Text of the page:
The Greek word kathos, translated as “as” (KJV), “even as” (ASV), “since” (RSV), may also be rendered “just as”“inasmuch as” (Strong’s Hebrew & Greek Dictionaries). The RSV sounds much better in English: “Since thou has given Him power over all flesh.” The reference of “thou” is the Father, and “Him” is Jesus. In direct address, Jesus could also have said, “Glorify me, Father, that I may glorify you too, inasmuch as, since, just as (kathos) you have given me power over all flesh.”

Perfect tense is how the translators render the Greek verb edokas, and so RSV has “has given” while both Confraternity and KJV have “hast given” as translations. edokas however sounds like aorist to me, and so it is rendered in the ASV as “thou gavest.” In modern English, “you gave.” But past action is not the only sense of the aorist; it may also refer to an action seen as a whole, albeit finished and done, and so RSV, KJV, and Confraternity all have the perfect tense. The aorist has been around us for thousands of years and Greek grammarians are still trying to make sense of it. It is a tense that is rich with meanings, and personally I am thankful that this is so. Language, to be enjoyable, must be rich with sense!

And so I translate verse 2 literally as, “Inasmuch as thou gavest him authority over all flesh, that [to] all which [or whom] thou has given him he may give to them life eternal.”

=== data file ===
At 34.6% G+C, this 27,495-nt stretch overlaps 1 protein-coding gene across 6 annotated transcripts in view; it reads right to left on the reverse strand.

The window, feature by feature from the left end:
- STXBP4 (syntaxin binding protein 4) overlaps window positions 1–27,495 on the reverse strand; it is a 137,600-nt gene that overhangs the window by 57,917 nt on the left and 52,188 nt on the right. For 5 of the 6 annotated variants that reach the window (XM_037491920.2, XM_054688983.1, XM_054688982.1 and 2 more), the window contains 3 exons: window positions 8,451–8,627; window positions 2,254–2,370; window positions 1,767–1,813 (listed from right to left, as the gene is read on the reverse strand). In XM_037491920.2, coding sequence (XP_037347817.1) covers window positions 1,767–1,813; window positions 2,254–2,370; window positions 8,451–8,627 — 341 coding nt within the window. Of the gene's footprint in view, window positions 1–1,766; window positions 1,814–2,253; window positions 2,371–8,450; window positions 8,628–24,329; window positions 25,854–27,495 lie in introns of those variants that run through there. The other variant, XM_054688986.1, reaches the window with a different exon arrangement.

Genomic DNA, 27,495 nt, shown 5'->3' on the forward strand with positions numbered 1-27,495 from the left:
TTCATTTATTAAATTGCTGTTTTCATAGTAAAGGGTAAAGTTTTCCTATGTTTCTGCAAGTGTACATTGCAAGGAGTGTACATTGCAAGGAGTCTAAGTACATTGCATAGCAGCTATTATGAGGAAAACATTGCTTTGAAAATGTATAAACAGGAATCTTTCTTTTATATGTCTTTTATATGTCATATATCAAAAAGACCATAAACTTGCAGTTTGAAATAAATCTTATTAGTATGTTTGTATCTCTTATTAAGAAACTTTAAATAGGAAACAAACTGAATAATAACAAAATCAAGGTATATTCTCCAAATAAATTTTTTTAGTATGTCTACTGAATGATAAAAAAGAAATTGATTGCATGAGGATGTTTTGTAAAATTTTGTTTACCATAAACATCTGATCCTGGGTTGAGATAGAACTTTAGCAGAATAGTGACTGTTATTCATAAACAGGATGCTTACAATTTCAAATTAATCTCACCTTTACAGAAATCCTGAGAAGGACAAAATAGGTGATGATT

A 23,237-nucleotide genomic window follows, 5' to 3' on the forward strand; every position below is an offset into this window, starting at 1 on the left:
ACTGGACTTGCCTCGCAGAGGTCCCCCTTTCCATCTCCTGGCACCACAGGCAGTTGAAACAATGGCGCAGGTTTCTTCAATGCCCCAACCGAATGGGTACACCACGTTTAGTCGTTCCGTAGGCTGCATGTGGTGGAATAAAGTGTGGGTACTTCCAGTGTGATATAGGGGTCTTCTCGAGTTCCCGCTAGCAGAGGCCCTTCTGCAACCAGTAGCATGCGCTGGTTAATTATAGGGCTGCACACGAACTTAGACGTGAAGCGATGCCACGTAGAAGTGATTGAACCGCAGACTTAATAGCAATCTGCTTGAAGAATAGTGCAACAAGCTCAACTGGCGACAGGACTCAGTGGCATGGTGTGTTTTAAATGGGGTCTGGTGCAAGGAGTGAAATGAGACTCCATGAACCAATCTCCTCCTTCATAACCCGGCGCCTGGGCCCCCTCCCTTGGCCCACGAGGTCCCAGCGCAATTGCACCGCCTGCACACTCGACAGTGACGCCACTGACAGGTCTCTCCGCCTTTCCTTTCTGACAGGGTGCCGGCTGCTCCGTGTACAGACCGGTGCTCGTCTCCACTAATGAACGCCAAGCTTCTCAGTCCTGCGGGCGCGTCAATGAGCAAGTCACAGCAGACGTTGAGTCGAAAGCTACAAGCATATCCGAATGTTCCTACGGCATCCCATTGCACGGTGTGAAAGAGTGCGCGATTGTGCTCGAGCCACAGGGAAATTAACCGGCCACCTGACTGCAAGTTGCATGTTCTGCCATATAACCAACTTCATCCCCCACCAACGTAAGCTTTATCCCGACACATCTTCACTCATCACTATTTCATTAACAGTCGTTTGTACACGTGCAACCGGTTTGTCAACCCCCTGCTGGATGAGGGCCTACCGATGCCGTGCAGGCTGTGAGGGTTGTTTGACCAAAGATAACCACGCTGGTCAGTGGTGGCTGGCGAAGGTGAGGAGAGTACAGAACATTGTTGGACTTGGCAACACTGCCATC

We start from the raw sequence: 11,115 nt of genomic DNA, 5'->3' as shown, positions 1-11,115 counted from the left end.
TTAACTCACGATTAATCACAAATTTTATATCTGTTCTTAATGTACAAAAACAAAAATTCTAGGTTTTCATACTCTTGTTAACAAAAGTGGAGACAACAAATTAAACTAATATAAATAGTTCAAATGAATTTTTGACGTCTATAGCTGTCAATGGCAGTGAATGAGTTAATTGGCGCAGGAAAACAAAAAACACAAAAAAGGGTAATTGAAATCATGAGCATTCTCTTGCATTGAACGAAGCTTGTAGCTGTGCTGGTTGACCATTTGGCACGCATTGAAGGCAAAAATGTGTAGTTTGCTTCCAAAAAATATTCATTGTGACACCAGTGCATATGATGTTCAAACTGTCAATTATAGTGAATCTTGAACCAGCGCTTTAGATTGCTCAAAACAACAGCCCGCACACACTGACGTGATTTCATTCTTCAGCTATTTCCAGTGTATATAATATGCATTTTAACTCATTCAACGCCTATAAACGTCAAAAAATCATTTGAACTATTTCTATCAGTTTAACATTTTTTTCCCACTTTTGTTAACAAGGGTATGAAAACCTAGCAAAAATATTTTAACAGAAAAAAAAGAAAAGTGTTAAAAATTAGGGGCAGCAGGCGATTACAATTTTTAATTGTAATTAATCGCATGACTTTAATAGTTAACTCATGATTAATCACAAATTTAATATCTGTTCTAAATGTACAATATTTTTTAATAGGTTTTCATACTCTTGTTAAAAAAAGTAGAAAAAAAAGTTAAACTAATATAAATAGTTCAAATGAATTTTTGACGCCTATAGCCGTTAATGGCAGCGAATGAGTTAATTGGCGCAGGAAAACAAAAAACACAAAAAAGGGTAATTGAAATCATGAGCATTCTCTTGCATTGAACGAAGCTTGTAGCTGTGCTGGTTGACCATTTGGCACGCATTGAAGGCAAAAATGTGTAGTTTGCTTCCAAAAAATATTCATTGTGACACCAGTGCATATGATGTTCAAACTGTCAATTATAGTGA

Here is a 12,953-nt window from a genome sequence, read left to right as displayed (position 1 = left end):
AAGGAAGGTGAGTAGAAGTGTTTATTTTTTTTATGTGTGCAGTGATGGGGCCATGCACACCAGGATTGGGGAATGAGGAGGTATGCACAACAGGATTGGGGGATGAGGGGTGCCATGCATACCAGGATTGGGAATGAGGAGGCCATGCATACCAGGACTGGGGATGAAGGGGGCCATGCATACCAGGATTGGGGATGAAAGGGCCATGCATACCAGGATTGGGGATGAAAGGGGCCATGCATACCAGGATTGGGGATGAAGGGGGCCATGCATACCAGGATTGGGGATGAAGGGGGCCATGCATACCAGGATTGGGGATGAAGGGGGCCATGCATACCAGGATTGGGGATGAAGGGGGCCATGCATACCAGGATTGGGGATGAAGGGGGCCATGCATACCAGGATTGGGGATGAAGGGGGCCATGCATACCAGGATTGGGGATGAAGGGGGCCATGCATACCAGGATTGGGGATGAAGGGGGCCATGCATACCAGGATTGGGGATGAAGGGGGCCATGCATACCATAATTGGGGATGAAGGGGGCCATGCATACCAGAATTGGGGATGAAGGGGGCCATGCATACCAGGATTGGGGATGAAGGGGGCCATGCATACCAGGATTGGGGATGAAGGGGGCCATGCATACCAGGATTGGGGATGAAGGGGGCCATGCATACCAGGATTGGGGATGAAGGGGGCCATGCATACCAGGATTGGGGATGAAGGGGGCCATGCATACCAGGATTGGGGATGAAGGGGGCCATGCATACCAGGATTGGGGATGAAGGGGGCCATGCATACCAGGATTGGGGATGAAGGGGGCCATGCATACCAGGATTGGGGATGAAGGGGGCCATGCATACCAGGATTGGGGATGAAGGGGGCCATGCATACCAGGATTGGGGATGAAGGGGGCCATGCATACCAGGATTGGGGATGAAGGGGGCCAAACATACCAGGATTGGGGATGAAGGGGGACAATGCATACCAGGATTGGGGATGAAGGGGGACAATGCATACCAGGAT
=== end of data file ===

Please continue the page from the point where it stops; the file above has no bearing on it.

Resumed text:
Verse 3 explains what that eternal life is. It is knowing God the Father as the only true God; it is also knowing Jesus as the One whom the Father sent. Both phrases, “the only true God” and “he whom thou didst send Jesus Christ” are objects of the verb “know.” Both phrases are joined by the Greek conjunction kai,and.”

To argue that, since both direct objects are joined by conjunction “and,” and since “and” does not separate but joins thoughts, objects, or ideas of similar categories, therefore “the true God” is the same as “Jesus Christ whom you have sent,” is really ungrammatical, illogical and far-fetched. These preachers, in their effort to save their theology, threw their net into the Pond of Despondency and this was one of those rules they caught! Where is the logic there? “And” simply joins two objects, ideas, thoughts, and those thoughts, objects and ideas are not necessarily the same. And I say far-fetched because it is unlikely that that is what Jesus has in mind when He said it.

What then? Admire those people for their fervency and zeal—they just want to guard the ramparts of the faith in the hope of securing it for the generations to come. But their method is madness, their grammar is idiocy and their logic is foolishness! Therefore shun them as you do a plague!

(6) The Fullness of the Godhead Dwells in Jesus